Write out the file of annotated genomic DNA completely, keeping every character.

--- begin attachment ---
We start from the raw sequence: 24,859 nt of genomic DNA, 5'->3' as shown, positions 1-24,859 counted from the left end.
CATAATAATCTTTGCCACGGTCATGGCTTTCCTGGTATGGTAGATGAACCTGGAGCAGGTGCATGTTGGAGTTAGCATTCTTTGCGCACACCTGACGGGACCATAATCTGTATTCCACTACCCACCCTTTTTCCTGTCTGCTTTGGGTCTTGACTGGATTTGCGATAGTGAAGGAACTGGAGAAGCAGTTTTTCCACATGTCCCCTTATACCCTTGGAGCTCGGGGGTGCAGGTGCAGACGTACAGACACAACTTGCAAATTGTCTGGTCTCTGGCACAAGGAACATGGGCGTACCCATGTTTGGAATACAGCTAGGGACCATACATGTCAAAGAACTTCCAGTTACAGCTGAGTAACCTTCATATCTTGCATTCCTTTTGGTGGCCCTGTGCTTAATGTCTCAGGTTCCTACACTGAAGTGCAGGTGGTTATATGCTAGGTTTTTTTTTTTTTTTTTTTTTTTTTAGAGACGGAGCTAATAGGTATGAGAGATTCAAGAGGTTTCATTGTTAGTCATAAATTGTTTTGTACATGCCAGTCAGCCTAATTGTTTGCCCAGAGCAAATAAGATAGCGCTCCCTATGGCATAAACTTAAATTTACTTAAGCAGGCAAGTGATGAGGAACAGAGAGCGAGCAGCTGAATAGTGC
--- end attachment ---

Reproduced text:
We start from the raw sequence: 24,859 nt of genomic DNA, 5'->3' as shown, positions 1-24,859 counted from the left end.
CATAATAATCTTTGCCACGGTCATGGCTTTCCTGGTATGGTAGATGAACCTGGAGCAGGTGCATGTTGGAGTTAGCATTCTTTGCGCACACCTGACGGGACCATAATCTGTATTCCACTACCCACCCTTTTTCCTGTCTGCTTTGGGTCTTGACTGGATTTGCGATAGTGAAGGAACTGGAGAAGCAGTTTTTCCACATGTCCCCTTATACCCTTGGAGCTCGGGGGTGCAGGTGCAGACGTACAGACACAACTTGCAAATTGTCTGGTCTCTGGCACAAGGAACATGGGCGTACCCATGTTTGGAATACAGCTAGGGACCATACATGTCAAAGAACTTCCAGTTACAGCTGAGTAACCTTCATATCTTGCATTCCTTTTGGTGGCCCTGTGCTTAATGTCTCAGGTTCCTACACTGAAGTGCAGGTGGTTATATGCTAGGTTTTTTTTTTTTTTTTTTTTTTTTTAGAGACGGAGCTAATAGGTATGAGAGATTCAAGAGGTTTCATTGTTAGTCATAAATTGTTTTGTACATGCCAGTCAGCCTAATTGTTTGCCCAGAGCAAATAAGATAGCGCTCCCTATGGCATAAACTTAAATTTACTTAAGCAGGCAAGTGATGAGGAACAGAGAGCGAGCAGCTGAATAGTGC